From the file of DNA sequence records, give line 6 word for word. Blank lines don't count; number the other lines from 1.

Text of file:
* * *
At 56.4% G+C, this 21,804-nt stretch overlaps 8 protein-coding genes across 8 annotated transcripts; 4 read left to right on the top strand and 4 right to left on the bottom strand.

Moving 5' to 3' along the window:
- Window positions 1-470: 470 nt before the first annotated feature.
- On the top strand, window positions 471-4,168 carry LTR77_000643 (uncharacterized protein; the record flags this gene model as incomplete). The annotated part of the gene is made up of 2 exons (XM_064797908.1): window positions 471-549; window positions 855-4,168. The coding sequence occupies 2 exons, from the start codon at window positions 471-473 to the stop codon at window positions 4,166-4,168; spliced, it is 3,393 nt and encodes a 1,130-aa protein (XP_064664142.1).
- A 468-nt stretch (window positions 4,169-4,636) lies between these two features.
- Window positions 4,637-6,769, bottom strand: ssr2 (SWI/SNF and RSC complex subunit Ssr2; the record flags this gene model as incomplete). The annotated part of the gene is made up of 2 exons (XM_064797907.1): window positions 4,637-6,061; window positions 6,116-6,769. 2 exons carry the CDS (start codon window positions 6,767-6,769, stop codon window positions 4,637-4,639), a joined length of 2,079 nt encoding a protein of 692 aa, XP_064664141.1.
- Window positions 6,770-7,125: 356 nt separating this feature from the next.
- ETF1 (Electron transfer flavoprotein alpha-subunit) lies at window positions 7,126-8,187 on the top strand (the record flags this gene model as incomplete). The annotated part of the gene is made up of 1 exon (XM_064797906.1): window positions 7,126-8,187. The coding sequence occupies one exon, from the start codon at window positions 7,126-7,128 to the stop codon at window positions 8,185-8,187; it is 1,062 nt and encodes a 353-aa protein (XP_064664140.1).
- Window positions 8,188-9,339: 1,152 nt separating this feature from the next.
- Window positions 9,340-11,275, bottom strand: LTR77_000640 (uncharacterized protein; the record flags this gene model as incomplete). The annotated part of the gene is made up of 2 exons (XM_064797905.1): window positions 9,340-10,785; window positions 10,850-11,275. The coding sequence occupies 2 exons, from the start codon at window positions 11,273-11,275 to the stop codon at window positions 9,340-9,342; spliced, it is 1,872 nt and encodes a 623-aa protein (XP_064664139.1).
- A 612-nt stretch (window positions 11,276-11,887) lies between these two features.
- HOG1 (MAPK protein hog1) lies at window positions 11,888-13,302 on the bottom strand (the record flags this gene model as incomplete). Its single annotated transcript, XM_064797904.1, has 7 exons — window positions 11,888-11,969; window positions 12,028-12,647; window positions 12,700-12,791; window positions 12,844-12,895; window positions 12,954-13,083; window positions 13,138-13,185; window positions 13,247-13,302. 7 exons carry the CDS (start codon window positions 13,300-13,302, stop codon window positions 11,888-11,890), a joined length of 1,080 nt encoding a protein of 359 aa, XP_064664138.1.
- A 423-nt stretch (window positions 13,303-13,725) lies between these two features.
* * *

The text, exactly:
- Window positions 4,637-6,769, bottom strand: ssr2 (SWI/SNF and RSC complex subunit Ssr2; the record flags this gene model as incomplete). The annotated part of the gene is made up of 2 exons (XM_064797907.1): window positions 4,637-6,061; window positions 6,116-6,769. 2 exons carry the CDS (start codon window positions 6,767-6,769, stop codon window positions 4,637-4,639), a joined length of 2,079 nt encoding a protein of 692 aa, XP_064664141.1.